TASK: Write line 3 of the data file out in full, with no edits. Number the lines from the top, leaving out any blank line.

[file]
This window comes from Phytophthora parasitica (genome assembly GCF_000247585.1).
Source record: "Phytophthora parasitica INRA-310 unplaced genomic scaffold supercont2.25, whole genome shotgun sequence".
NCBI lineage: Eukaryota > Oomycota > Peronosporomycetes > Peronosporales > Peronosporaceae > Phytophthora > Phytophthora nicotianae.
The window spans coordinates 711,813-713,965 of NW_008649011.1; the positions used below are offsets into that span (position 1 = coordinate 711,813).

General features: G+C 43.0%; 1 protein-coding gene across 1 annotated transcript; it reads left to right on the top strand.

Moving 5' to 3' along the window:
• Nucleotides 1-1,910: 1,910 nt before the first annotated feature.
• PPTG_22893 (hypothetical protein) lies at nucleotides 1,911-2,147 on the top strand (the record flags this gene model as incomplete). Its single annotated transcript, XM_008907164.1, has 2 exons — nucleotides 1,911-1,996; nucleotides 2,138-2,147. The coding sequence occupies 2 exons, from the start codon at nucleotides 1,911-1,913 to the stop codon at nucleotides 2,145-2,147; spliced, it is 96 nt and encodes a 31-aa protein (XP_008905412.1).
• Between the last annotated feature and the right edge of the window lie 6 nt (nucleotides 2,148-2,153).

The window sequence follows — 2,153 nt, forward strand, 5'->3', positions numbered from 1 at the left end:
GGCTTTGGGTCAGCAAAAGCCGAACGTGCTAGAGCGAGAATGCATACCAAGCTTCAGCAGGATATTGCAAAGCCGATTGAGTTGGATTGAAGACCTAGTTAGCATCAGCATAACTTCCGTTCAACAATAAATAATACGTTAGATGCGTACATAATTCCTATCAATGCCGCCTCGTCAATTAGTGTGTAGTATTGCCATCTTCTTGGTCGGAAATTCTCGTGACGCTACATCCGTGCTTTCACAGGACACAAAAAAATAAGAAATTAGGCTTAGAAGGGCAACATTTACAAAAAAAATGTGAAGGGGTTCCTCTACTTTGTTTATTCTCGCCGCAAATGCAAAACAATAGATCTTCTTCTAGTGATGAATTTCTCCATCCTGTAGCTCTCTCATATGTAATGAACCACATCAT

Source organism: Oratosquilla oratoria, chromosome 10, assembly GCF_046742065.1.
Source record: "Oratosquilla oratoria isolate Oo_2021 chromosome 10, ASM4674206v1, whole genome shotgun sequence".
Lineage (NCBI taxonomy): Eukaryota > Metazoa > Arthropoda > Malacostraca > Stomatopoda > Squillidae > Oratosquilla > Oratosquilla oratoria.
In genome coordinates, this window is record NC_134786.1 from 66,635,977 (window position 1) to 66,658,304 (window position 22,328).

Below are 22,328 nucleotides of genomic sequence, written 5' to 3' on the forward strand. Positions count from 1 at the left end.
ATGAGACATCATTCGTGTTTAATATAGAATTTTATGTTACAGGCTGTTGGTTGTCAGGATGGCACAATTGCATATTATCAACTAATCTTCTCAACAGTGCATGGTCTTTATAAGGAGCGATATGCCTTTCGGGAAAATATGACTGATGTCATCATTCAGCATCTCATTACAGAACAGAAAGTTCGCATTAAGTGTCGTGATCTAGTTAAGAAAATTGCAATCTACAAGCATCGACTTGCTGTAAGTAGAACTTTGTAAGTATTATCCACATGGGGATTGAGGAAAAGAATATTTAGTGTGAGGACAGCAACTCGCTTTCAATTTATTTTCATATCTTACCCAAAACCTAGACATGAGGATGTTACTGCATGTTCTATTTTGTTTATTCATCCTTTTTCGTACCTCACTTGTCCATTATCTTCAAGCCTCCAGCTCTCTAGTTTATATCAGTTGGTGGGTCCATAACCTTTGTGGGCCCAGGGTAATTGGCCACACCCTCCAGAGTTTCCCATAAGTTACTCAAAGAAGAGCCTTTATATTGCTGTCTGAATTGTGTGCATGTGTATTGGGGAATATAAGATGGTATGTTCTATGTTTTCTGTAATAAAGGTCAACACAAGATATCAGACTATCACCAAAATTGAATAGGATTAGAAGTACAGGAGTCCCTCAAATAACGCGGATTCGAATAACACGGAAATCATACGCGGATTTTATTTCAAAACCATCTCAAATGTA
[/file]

NCBI lineage: Eukaryota > Oomycota > Peronosporomycetes > Peronosporales > Peronosporaceae > Phytophthora > Phytophthora nicotianae.